Economic March News

U.S. lawmakers said on Tuesday they agreed to revise a portion of the new tax code that gave farmers a massive tax break for selling crops to cooperatives, in a win for private grain firms that were disadvantaged by the overhaul; the agreement, which lawmakers have been scrambling to reach for months, aims to replicate tax benefits that were available to farmer-owned co-ops that existed before Congress passed the tax law in December 2017, according to a summary of the agreement released by Republican senators from farm states. A joint statement by the National Council of Farmer Cooperatives and the National Grain and Feed Association corrects the 199A provision. The bill is expected to be attached to a spending bill that needs to pass by the end of the month.
The U.S. Environmental Protection Agency’s decision to grant a bankrupt Philadelphia refiner relief from the nation’s biofuel laws drew critics on Tuesday who say it sets a bad precedent; the EPA and the Carlyle Group-backed Philadelphia Energy Solutions refinery agreed on Monday that the refiner will have to satisfy only roughly half of its $350 million in outstanding compliance obligations under the U.S. Renewable Fuel Standard (RFS); the RFS requires refiners to blend biofuels such as ethanol into their fuel or buy credits from those that do; independent refiners, including some as large as Valero Energy Corp have long complained about the RFS standards, saying it has boosted costs as the price of credits rose from just a few cents in 2012 to more than $1 at times in 2013 and 2016; however, biofuels companies say the standards are critical to Midwest farmers and help produce cleaner, home-grown fuels like ethanol. Industry representatives were bothered by the EPA settlement, arguing it rewards a mismanaged company and represents a bailout.
Markets have traded mixed since the morning break with wheat, with little ground gained on either the up or down side across the complex. The potential benefit of this weekend’s expected Argentine rains continues to be debated, but they should at least provide some stabilization of conditions/yield ideas for the time being. The Argentine drought has been traded and traded some more, but will likely continue to act as support under the markets until real harvest indications begin to come in, and the real size of the soybean crop can be determined. The Southern Plains outlook remains concerning with no solid rain opportunities through the coming 10-day period at least. Rains from Kansas through Texas will begin to become much more critical in the coming weeks as the crop moves out of dormancy. Soybean harvest in Brazil is moving along at 46% complete versus 50% average. Safrinha corn planting is estimated at 83% versus 85% average. 00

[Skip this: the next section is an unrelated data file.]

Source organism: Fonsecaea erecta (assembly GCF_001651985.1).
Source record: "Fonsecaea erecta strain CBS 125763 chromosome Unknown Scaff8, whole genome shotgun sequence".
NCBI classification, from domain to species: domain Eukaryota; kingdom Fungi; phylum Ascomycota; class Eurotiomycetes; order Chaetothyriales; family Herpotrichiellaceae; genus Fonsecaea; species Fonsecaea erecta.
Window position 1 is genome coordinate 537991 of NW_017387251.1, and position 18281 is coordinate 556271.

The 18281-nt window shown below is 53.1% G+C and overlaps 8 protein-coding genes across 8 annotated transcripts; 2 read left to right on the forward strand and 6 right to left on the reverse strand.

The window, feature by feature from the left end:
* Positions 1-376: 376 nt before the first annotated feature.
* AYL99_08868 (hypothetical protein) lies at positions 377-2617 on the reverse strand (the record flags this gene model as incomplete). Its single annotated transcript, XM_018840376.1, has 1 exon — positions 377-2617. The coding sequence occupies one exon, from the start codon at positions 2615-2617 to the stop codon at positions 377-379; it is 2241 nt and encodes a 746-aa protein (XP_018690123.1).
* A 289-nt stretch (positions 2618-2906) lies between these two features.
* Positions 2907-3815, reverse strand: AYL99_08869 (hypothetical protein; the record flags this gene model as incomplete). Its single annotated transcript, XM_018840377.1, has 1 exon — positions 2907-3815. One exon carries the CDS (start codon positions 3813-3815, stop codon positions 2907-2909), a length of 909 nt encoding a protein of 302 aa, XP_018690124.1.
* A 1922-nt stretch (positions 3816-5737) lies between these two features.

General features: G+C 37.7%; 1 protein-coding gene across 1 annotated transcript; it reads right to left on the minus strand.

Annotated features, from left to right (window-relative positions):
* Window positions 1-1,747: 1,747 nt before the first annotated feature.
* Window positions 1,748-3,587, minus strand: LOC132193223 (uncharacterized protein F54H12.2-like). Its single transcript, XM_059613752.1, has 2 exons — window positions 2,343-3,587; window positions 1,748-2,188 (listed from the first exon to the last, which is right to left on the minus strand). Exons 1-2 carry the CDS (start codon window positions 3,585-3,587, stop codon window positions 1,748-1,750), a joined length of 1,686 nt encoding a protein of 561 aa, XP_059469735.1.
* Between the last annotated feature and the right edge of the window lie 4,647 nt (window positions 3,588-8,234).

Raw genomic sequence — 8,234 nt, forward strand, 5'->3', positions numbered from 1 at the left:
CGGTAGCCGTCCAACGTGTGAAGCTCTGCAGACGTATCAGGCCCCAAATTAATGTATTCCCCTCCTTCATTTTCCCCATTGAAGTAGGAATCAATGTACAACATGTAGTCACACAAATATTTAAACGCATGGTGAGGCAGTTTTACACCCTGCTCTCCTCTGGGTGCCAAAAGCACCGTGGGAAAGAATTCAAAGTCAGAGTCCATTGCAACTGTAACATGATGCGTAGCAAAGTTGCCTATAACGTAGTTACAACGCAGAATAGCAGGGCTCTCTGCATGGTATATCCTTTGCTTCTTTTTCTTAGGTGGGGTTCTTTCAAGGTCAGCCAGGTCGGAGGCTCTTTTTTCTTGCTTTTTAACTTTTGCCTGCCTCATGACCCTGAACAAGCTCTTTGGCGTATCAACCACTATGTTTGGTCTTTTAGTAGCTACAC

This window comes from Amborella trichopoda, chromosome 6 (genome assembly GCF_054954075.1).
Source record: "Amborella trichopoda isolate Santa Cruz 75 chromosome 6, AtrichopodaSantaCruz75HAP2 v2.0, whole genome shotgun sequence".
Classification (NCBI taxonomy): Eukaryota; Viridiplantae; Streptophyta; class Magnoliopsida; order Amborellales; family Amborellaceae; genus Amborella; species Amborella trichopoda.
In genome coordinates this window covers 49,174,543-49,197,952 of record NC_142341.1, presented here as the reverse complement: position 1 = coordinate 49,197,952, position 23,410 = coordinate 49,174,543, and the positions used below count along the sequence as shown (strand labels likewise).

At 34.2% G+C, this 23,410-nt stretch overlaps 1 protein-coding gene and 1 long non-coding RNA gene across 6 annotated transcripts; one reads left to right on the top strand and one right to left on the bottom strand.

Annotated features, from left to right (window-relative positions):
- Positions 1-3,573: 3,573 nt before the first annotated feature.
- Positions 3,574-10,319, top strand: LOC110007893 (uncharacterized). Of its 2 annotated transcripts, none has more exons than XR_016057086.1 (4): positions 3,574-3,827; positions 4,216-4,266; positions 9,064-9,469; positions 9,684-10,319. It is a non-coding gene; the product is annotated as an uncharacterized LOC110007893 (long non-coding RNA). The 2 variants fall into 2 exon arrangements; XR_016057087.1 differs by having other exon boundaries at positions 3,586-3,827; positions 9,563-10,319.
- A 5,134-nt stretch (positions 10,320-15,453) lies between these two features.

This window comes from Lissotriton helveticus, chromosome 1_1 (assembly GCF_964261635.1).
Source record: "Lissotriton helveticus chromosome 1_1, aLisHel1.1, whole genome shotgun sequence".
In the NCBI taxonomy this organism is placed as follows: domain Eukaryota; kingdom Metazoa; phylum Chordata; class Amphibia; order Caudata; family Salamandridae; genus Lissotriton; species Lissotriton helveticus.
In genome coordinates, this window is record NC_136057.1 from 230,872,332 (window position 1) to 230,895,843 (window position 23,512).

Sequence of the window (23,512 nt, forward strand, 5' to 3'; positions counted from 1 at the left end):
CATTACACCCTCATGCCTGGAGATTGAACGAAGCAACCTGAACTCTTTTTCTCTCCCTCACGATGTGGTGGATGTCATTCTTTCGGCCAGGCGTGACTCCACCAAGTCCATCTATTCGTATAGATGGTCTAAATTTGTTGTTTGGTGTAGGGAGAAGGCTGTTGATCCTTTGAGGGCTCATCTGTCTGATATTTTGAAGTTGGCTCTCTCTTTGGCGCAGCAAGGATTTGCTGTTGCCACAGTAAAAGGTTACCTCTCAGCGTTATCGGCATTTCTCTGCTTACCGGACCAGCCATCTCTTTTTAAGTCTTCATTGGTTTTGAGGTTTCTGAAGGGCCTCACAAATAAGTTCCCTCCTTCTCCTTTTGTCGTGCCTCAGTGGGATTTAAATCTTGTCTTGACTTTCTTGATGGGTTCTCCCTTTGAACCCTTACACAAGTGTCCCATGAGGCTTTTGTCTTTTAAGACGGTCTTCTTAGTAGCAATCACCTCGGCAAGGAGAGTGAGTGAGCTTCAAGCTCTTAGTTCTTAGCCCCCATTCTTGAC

March contracts go off the board today at 12:00 PM CT. NOPA will release their monthly soybean crush report for February data tomorrow at 11:00 AM CT. The average trade estimate of Feb crush among NOPA members is 149.4 million bushels, obviously down from Jan crush of 163.1 million bushels due to the reduced number of days in the month, but a solid 4.6% above last year’s Feb NOPA crush of 142.8 million and would be a new record for the month.
QUICK WORD ON OPEN INTEREST AND SPEC LONGS… Corn total open interest continues to surge and setting new records almost on a daily basis of late, with the 1.860 million contracts in OI, up another 22k contracts yesterday, while soybean OI of 850k contracts (mostly unchanged yesterday) is nearing its record of 896k set in April 2016. We touched on fund/large spec positions earlier in the week, but as a reminder, over the last 7-weeks we’ve seen money managers buy a total of over 900,000 contracts across the 5-major CBT ag contracts (a record amount by far – chart). In doing so, their overall positons have swung from heavily net short to a now sizable/ somewhat hefty net long (table).
The combination of a record fund buying spree, along with open interest now reaching record/near record levels, pushing funds long at a time of year when we enter a what is typically a ’shoulder’ period between the South American crop winding down and ahead of the start of the U.S. planting/early growing season is a bit unusual circumstance. While we’ve seen funds build longs at this point in the year (see 2012, 2014 on chart right), we’ve note seen this type of swing from large-short to largelong previously. It’s also a bit unusual considering the high level of global feedgrain and soybean supplies. Net/ net, we’d view this as a bit of caution sign for the trade.
SUMMARY/OUTLOOK… Ag markets likely to consolidate near-term, although limited downside today with expectations for big U.S. corn/soybean export sales tomorrow. Upside likewise somewhat limited as funds have aggressively raced to the long side of ledger ahead of the U.S. growing, pushing the bounds of historical open interest in what if far from a global crisis for grain/soy stocks. Additionally, trade has largely discounted incoming weekend Argentine rains as soy board holding quite well despite escalation in US/PRC trade friction. Steady gains in OI and managed fund longs which are unlikely to exit until US spring planting is well underway. Spring planting weather (especially in Dakotas) will be major driver of 2018 corn/bean area mix and whether 2018 prevent plant acres are below, at or above normal. Expect some choppy trade ahead.